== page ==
The morning of our intended departure from Morgins, Dan discovered that we (he) had left the head-lights on all night. Burt was in a coma. The oldest vehicle in the village by a good fifteen years you can imagine the spectacle we made heaving the van to the top of an icy hill and then charging down again with only the hand-brake to rely on. The slope out of the car park wasn't enough, but the only remaining gradient was right down through the middle of the village, road lined with kit laden skiers and troops of school trip children. A kind old man helped me get up some momentum and we watched as Dan hurtled a good hundred meters before bellowing out a puff of smoke. I hadn't been keen to be in the drivers seat...
Passing through Chatel again, we picked up a succession of ski lift workers on their way home and got somewhat lost in our attempts to evade Geneva. In the dark we headed in the direction of a mysterious Frangy, nowhere in particular, but far away from cities and toll roads. Crawling through Germangy, Epangy and a range of similarly named villages, we couldn't resist stopping when we saw "Frangy Pizza". Eight euros for a cowboy hat's circumference of stringy, melted cheese, just as thick as the base supporting it, seemed pretty reasonable when you could pay the same for a punnet of tomatoes in Switzerland. Re-fuelled, we wove around mountain hair-pins towards Lac du Bourget. We didn't realise until morning that we hadn't quite made it, but were only two minutes away.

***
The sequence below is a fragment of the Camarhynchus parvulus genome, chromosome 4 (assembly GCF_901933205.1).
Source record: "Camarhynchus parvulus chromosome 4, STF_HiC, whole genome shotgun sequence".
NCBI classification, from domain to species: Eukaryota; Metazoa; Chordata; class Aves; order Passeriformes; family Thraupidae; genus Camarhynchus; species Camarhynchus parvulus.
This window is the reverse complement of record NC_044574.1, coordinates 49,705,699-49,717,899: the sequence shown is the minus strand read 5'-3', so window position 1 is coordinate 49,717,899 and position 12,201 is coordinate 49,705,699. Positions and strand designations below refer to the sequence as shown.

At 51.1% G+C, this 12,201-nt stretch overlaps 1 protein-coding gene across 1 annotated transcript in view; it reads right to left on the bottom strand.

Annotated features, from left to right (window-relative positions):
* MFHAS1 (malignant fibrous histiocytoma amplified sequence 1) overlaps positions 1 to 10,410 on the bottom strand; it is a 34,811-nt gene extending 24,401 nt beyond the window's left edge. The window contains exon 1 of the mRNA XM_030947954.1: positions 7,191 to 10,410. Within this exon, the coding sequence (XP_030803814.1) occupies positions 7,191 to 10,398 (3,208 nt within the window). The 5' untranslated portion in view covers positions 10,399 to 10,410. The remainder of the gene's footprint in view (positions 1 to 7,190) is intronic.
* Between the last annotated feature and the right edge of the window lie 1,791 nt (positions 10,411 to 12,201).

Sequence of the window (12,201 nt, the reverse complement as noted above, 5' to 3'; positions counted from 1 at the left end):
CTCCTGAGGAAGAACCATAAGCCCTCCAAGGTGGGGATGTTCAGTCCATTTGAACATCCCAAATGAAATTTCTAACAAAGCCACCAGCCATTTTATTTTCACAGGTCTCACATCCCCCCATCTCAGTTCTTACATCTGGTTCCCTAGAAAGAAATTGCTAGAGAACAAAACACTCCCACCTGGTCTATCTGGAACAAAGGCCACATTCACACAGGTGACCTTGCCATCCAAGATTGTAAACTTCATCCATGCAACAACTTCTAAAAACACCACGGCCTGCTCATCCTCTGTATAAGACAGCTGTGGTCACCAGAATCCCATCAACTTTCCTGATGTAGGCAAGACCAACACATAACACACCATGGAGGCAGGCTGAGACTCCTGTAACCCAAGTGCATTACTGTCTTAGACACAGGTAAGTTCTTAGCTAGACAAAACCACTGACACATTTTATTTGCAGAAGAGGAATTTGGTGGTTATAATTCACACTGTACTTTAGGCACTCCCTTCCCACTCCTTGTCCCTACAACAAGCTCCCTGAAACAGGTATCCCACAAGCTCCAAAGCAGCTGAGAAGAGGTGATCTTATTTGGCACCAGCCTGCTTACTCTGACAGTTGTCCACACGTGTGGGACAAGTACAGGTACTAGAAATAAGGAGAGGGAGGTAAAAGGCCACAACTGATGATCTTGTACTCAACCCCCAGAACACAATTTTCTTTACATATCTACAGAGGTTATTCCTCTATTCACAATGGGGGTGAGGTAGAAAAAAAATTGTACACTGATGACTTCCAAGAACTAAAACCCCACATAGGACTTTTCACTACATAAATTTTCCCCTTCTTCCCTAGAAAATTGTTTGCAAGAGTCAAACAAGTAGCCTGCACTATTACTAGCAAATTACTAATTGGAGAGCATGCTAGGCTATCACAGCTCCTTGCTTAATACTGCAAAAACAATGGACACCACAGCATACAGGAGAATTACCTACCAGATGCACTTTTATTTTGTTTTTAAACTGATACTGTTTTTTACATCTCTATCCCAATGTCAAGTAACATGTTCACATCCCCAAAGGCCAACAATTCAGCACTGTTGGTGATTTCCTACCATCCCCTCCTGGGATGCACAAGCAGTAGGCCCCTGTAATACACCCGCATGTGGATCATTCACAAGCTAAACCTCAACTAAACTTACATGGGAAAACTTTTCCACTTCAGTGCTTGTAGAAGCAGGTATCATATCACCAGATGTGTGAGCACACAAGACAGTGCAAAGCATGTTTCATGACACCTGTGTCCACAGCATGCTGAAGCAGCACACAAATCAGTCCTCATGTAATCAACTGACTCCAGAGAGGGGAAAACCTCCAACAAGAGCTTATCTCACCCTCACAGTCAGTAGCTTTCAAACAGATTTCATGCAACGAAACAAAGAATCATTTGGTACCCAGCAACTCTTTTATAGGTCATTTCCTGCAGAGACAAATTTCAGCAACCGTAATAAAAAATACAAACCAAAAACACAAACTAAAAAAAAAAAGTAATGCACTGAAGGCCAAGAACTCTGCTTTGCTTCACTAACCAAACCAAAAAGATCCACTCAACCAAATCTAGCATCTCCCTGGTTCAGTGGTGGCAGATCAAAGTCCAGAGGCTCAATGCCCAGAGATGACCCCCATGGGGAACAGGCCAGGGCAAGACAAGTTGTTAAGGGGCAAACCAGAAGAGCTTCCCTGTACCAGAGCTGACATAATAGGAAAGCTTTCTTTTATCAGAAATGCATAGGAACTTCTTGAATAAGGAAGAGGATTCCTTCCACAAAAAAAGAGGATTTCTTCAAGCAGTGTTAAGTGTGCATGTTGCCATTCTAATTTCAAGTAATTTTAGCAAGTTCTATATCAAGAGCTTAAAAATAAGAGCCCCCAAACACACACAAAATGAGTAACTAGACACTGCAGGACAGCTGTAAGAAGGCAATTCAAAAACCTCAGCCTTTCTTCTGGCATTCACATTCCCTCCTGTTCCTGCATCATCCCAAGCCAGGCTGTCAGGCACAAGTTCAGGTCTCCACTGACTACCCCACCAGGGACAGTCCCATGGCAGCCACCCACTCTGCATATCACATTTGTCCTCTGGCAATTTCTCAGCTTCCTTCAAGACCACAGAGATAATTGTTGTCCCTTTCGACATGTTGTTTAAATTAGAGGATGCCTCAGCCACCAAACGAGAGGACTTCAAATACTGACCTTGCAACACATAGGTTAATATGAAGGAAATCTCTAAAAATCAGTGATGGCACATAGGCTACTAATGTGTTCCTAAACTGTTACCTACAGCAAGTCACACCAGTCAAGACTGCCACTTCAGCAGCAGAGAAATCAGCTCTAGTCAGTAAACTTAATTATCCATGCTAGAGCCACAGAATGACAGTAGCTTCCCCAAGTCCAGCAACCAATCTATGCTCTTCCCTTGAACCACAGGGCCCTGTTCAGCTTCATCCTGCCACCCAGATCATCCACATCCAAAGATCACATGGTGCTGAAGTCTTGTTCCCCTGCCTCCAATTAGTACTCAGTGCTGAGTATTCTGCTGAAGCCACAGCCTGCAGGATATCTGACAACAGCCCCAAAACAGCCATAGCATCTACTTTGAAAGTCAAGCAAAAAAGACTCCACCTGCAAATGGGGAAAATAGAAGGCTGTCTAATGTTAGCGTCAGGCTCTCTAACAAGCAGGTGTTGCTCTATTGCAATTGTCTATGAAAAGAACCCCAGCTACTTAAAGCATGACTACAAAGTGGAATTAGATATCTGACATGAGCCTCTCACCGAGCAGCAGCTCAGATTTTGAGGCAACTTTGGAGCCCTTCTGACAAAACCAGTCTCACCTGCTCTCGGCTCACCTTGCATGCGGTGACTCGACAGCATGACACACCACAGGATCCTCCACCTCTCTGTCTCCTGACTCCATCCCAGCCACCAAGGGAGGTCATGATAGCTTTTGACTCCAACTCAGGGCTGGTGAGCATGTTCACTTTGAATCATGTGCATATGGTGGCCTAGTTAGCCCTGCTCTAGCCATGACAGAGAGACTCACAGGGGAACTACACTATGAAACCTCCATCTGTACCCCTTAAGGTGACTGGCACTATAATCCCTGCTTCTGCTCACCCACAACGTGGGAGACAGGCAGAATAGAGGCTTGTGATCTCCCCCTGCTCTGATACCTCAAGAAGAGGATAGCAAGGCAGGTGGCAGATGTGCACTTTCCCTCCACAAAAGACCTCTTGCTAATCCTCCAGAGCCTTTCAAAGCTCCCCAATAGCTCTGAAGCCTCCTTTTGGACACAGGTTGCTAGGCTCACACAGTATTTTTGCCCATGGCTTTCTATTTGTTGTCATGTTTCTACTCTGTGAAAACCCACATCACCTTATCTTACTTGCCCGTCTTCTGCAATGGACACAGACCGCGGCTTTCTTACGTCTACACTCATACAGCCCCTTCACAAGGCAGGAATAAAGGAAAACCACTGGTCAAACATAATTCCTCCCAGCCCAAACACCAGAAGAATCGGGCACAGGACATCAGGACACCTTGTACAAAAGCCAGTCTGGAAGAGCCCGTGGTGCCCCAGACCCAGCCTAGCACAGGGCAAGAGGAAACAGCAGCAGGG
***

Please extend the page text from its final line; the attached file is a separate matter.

As we travelled South, winding around the the Rhone, over countless speed-bumps in tiny hillside villages and the gorges of the Ardèche, it felt as if we were skipping forward months through the year.
By the time we reached Vallon Pont d'Arc, it was shorts and t-shirts weather (for English people). We were still stumbling a little at finding nice places to park up for the night; not that there was a lack of them, but the temptation to drive just a little further, in case the most beautiful spot was just around the corner, often left us settling for the nearest lay-by once the sun was set.
Following the symbol that marks sites of historical or natural interest, we stumbled upon a selection of unimaginably picturesque villages, despite our total lack of research or preparation. Europeans live amongst and take for granted the kind of historical buildings that would be considered archaeology on a different continent and I wondered how long these had stood more or less un-tampered up in the mountains.
On the promise of flamingos and potentially sun soaked beaches, we took the long route down to Carmargue and the Mediterranean, picking up a forlorn hitchhiker on the way to the hospital to visit her boyfriend. When we got there we found the strange pinkish birds, but only very far away with the backdrop of a shipping port. There were probably nicer parts of the park, but we took a long look and headed straight back through Montpelier towards the mountains.
Too late to consider cooking, we went to sleep in a lay-by promisingly close to windy Lac du Saligou; another noisy resting spot which in the light of day was probably the least appealing for miles around. I'm sure I describe landscapes as surreal or alien too frequently, but with red earth, clumps of cacti and numerous teen lovers names and exclamations spelt out in white rocks on bulbous hillocks, it couldn't have felt further away from Switzerland. We parked our noses into a couple of surrounding villages, for fresh pain au chocolat, bread, eggs and even a deliciously smooth coffee (compared to our ninety-nine cent bag that sticks in the back of your throat).